Bans, Tests, and Alchemy: Food Safety Regulation and the Uganda Fish Export Industry

Stefano Ponte*

*Corresponding author for this work

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Contemporary regulation of food safety incorporates principles of quality management and systemic performance objectives that used to characterize private standards.
Conversely, private standards are covering ground that used to be the realm of
regulation. The nature of the two is becoming increasingly indistinguishable.
The case study of the Ugandan fish export industry highlights how management
methods borrowed from private standards can be applied to public regulation to
achieve seemingly conflicting objectives. In the late 1990s, the EU imposed
repeated bans on fish imported from Uganda on the basis of food safety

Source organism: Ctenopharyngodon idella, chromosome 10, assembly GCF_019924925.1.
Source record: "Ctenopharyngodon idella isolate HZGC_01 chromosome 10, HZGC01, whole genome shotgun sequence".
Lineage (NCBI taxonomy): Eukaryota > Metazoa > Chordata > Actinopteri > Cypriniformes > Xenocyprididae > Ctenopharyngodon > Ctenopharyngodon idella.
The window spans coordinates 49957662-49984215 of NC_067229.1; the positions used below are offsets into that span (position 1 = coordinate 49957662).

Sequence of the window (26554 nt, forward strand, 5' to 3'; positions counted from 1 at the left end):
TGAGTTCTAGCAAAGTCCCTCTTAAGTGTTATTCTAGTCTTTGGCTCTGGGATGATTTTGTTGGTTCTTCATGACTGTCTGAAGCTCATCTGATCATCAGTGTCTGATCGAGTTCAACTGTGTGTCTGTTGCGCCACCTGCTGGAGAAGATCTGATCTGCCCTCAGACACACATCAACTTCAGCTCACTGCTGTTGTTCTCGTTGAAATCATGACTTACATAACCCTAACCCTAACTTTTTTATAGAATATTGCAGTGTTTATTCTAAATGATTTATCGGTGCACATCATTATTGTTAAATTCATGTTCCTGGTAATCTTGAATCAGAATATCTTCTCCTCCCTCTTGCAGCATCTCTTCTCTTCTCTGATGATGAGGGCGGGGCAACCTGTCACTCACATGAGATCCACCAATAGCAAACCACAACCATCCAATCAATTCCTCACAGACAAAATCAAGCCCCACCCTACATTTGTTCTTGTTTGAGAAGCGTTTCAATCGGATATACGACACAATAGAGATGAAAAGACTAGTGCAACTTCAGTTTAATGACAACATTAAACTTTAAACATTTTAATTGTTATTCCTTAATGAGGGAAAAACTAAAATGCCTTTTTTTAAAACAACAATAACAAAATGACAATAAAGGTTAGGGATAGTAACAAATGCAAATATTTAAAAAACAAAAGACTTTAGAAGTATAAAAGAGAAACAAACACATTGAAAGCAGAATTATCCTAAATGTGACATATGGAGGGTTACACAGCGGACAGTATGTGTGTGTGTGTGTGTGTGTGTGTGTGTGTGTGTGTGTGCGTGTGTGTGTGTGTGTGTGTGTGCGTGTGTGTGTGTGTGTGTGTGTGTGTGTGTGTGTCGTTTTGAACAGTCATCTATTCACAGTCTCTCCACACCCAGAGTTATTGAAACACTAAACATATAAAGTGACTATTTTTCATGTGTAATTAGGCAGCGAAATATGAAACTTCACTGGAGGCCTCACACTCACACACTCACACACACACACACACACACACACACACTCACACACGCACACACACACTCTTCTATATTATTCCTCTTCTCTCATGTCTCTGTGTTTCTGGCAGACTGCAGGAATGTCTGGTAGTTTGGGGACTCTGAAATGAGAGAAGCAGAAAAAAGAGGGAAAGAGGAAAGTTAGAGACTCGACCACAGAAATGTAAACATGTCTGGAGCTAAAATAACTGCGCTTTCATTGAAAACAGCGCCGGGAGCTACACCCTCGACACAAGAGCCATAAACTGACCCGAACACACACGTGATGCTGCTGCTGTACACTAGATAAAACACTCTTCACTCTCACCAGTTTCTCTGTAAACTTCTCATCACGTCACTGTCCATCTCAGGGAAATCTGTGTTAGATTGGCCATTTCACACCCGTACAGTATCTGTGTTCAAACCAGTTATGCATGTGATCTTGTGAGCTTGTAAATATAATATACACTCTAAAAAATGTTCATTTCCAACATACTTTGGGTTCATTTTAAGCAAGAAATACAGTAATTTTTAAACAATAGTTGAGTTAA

concerns. However, the EU did not provide scientific proof that the fish were
actually "unsafe." Rather, the poor performance of Uganda's regulatory
and monitoring system was used as justification. Only by fixing "the
system" (of regulations and inspections) and performing the ritual of
laboratory testing for all consignments for export to the EU did the Ugandan
industry regain its status as a "safe" source of fish. Yet, gaps and
inconsistencies abound in the current Ugandan fish safety management system.
Some operations are by necessity carried out as "rituals of
verification." Given the importance of microbiological tests and laboratories
in the compliance system, "alchemic rituals" provide an appropriate
metaphor. These rituals are part and parcel of a model that reassures the EU
fish-eating public that all is under control in Uganda from boat to point of
export. As a consequence, actual non-compliance from boat to landing site
allows the fishery to survive as an artisanal operation.
Original languageEnglish
JournalAgriculture and Human Values
Issue number2
Pages (from-to)179-193
Number of pages15
Publication statusPublished - Jun 2007
Externally publishedYes


  • Agrifood systems
  • European Union
  • Fish export
  • Food safety
  • Rituals of verification
  • Standards
  • Uganda
  • Value chains

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